2022 is already keeping its promise to be another year of high change. As businesses nationwide grapple with the fallout of The Great Resignation, new COVID variants, ever-changing technology and the growing expectations of the workforce, some will rise to the challenge and others won’t.
We’ve likely all been on the receiving end of a change gone wrong at some point in our careers. Implementing a change across an entire organization is no easy task. It takes a lot of intentionality, planning and communication—not to mention purposeful engagement with those that will be impacted by the change. After all, change is a choice. People opting into the change is what will ultimately drive success and create return-on-investment for small- and large-scale initiatives alike
So before embarking on a change initiative, make sure you plan for the following to create as smooth of a transition as possible for your people—and get their buy-in from the start.
Enlist the right executive sponsor
Selecting the right executive sponsorship can make or break a change initiative. The best executive sponsor is someone who is already well-respected within the organization. They don’t have to be a member of the C-suite, but this person should be high enough within the organization to remove barriers and inform budgets and resources. It’s crucial that your executive sponsor is authentically supportive of the effort and—perhaps most importantly—can dedicate the time to championing it.
Successful change management doesn’t happen overnight, and it takes more than a well-written kickoff email. The best executive sponsor will have both the time and energy for ongoing evangelism as an engaged stakeholder in the process. That’s why interpersonal and communication skills are more important than title when choosing an executive sponsor. He or she must be able to clearly articulate the “big why” while bringing consistent enthusiasm to the project.
Communicate the big “why” for the change
Very few organizations would create change just for change’s sake, but without clearly communicating the “why,” that’s exactly how some employees will perceive it. With any kind of transformation or change, it’s crucial that leaders draw a very clear line to how the change will enable the business’s overall strategy. Regardless of whether the change will create more efficiencies, accelerate progress toward a goal, or assist in achieving a specific business outcome, the executive sponsor should step up to share what the business is trying to accomplish through implementing the change.
Another aspect of sharing the “why” is the “WIIFM,” or “what’s in it for me?” Employees will want to know the positive outcomes they can expect the change will bring to their role. Maybe it will eventually help people get more done by automating a manual process, or provide them more accurate data to do their jobs. Make sure to identify those benefits employees can expect down the road. But in some cases, there might not be tangible benefits to employees. In these instances, it’s crucial to empathetically and vulnerably ask employees to come along for the ride anyway, for the good and success of the company or another department.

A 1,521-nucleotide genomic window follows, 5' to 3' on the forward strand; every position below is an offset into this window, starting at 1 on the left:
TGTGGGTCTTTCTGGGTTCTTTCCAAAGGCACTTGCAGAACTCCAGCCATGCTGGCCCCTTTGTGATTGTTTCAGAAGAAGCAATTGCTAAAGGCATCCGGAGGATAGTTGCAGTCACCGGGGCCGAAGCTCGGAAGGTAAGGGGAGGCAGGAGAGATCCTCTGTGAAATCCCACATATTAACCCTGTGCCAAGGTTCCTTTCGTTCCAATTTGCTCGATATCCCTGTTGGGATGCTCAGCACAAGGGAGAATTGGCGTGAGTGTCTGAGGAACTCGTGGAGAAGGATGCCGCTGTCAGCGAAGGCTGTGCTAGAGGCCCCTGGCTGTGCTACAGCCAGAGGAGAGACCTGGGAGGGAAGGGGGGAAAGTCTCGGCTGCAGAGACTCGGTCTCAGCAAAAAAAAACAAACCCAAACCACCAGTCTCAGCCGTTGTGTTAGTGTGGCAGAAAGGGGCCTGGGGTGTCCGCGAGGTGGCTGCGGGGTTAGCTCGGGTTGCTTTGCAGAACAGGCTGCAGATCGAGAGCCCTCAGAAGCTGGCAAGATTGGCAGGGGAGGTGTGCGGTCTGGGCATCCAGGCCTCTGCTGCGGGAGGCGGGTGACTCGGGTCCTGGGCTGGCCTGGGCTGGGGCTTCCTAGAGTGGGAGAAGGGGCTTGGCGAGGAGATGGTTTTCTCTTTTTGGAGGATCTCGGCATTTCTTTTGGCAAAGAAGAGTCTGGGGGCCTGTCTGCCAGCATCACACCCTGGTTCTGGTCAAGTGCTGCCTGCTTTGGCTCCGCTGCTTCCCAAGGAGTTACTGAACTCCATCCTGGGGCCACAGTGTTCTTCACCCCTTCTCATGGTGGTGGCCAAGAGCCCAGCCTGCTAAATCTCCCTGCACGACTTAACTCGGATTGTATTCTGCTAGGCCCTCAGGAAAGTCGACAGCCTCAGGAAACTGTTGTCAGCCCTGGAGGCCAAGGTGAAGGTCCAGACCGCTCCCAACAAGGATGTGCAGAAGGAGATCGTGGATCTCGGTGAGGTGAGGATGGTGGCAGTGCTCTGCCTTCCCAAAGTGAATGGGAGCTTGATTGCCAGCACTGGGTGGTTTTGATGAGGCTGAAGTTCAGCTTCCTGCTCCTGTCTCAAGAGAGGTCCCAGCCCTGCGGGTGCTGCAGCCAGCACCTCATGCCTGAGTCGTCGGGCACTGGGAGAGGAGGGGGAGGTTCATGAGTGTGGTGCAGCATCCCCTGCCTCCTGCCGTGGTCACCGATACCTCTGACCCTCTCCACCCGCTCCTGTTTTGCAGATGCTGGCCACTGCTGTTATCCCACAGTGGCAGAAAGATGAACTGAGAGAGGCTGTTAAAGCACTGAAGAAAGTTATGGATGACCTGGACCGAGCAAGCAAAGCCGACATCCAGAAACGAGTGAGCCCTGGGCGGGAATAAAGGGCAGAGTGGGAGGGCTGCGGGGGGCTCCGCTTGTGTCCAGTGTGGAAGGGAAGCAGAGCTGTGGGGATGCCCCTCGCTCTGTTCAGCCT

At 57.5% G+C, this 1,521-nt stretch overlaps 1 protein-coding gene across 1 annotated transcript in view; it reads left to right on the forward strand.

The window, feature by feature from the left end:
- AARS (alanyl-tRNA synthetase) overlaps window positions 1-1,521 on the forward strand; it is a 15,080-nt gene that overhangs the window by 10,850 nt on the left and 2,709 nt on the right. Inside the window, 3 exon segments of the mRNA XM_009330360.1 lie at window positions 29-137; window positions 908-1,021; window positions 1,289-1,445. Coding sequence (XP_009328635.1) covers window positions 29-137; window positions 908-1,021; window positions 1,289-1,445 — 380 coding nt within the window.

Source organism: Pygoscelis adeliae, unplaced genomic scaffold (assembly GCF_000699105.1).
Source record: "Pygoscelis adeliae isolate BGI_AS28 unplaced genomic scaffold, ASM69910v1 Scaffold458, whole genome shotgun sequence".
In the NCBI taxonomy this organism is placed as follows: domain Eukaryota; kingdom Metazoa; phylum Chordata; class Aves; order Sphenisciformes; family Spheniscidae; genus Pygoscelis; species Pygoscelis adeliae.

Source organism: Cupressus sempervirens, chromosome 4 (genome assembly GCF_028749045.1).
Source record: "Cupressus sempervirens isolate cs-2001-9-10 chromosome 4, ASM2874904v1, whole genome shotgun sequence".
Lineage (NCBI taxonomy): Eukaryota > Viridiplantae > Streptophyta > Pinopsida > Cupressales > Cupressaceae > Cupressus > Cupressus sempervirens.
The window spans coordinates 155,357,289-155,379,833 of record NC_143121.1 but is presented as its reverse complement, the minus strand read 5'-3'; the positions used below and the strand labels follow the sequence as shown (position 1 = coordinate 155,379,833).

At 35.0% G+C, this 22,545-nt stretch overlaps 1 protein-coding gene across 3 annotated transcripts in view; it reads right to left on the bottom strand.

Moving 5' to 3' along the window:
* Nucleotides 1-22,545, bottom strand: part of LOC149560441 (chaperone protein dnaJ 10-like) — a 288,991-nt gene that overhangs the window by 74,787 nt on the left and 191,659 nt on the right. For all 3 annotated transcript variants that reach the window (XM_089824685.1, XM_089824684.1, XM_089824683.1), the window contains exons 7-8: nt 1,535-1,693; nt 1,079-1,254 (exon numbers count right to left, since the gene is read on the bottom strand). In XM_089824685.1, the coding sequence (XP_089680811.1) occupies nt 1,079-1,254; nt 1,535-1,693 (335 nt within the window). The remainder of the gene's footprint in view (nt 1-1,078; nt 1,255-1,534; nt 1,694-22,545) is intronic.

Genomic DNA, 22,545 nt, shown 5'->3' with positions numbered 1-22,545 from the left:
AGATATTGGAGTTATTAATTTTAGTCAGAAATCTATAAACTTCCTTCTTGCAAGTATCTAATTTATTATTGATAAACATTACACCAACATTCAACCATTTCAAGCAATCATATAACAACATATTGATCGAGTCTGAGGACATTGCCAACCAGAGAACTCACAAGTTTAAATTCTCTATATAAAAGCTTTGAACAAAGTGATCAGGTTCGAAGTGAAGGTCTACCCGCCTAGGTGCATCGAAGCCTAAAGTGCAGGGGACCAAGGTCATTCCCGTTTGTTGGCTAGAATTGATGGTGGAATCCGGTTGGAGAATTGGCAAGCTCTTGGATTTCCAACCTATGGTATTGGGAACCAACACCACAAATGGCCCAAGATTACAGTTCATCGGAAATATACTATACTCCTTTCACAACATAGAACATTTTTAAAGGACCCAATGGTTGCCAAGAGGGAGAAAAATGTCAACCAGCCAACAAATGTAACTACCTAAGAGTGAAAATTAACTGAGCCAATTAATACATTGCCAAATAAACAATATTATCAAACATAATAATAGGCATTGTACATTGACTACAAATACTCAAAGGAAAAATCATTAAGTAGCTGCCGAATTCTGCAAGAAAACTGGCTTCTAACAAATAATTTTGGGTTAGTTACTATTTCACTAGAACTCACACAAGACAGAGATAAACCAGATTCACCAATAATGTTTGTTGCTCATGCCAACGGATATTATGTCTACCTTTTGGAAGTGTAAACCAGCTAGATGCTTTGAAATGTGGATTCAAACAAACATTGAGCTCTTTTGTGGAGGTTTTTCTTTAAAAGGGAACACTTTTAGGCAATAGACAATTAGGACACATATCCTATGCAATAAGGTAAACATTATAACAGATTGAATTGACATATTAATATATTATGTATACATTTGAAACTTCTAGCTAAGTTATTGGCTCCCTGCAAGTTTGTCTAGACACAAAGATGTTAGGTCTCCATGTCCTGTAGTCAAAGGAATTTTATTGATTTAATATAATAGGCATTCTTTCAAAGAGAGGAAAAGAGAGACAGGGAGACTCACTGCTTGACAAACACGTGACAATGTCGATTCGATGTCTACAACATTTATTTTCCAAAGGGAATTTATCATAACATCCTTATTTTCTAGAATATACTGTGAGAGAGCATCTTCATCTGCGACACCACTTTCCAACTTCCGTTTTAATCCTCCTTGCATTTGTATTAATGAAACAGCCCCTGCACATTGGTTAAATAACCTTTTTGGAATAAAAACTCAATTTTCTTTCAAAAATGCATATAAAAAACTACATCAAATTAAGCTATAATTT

It will always take time for employees to learn new systems and approaches, but communicating and reminding people of the “why” will assist in getting people to the other side faster and with a positive attitude.
Use employee resistance to your advantage
You’re never going to completely eliminate resistance to a change, but that’s not necessarily a bad thing. Employee resistance can be healthy to the process, as it holds leaders accountable to making good decisions. What’s more, there are plenty of instances where you can use resistance to your advantage. Often, resistance is bred from fear. People are afraid they won’t be successful if they have to learn how to work in a new way, or maybe even that they’ll lose their job as a result. But when you identify those pockets of resistance early and invite those people to the table, you are usually rewarded with knowledge.
Sometimes it’s those people that have built or maintain the system that you’re getting ready to replace, so when you invite those employees into the conversation and express authentic care and concern, they will provide you with opinions and perspectives that will ultimately be helpful to the change process. In engaging those individuals that may be more resistant or skeptical in initial design or requirement sessions, you may very well make them champions of the new system. And there’s nothing that creates credibility quite like turning a skeptic into an evangelist.
Change is always difficult, but with the right executive sponsor, a clear “why,” and dealing with resistance the right way, your business can succeed through change—and may ultimately succeed because of it.